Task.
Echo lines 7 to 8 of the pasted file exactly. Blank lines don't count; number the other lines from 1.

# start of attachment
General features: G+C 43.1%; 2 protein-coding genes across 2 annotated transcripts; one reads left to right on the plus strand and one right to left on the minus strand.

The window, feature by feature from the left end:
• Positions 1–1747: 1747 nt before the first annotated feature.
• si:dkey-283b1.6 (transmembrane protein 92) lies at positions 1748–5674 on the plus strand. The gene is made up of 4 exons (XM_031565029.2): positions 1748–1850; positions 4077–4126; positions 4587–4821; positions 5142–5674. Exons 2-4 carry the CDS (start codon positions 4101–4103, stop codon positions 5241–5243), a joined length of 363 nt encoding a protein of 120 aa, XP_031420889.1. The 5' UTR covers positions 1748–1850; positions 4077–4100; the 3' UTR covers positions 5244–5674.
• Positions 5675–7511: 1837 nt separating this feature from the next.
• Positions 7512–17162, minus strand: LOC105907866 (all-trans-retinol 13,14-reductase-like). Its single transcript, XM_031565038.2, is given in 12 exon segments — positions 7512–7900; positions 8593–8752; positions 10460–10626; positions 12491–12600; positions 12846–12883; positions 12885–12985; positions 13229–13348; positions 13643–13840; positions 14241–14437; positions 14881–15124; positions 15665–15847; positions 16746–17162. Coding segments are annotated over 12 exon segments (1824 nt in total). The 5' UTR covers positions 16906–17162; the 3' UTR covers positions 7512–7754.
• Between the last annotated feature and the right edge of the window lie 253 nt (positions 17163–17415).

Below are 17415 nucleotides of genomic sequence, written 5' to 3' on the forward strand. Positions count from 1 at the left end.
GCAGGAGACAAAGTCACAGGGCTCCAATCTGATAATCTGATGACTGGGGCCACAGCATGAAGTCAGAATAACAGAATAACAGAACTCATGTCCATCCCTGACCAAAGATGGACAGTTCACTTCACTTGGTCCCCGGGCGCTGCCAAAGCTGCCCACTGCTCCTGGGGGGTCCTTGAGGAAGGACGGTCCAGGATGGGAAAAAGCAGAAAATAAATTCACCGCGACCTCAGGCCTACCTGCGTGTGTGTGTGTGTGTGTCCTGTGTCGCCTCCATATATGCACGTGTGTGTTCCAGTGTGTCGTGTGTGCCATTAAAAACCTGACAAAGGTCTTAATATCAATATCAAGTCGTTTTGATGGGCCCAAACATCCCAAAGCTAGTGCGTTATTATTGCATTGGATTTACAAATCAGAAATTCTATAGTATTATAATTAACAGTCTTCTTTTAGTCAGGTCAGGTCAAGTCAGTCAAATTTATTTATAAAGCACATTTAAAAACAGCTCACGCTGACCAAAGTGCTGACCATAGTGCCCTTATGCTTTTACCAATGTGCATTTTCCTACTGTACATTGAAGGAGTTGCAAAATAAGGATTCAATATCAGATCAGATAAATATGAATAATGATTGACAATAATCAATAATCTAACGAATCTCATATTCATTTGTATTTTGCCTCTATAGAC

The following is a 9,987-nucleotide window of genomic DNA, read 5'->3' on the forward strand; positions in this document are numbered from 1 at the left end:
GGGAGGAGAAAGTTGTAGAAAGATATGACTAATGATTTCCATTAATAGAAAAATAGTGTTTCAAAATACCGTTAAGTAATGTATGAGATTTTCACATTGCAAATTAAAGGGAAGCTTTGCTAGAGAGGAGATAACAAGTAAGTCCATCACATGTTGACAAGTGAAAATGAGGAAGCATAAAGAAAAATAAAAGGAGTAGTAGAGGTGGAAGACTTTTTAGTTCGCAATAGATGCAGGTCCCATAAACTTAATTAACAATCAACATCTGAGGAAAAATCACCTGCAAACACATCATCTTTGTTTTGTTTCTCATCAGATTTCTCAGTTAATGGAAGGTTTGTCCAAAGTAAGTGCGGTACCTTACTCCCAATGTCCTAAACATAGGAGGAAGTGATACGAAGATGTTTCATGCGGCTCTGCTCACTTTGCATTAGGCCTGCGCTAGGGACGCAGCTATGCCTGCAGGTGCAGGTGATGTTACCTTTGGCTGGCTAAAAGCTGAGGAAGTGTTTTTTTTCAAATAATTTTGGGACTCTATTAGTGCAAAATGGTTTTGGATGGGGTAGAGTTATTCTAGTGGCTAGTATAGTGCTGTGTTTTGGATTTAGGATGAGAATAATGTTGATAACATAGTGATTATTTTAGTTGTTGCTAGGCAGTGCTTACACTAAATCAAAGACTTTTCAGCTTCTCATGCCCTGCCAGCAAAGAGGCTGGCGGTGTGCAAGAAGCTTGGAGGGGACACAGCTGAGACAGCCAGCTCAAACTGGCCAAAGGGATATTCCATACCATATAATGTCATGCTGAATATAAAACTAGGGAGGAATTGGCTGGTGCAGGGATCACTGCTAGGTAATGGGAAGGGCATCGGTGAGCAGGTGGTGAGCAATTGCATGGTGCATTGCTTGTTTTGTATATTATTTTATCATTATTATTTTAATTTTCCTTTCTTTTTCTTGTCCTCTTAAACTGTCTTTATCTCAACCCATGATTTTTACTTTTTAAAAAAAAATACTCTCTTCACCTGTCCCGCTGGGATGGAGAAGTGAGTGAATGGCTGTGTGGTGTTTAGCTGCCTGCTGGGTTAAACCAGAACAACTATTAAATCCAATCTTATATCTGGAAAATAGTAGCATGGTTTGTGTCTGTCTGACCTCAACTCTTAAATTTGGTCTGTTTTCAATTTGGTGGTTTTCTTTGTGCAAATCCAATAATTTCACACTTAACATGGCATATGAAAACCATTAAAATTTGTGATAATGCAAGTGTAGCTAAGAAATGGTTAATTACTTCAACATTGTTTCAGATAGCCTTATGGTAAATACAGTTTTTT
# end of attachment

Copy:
• Between the last annotated feature and the right edge of the window lie 253 nt (positions 17163–17415).

Below are 17415 nucleotides of genomic sequence, written 5' to 3' on the forward strand. Positions count from 1 at the left end.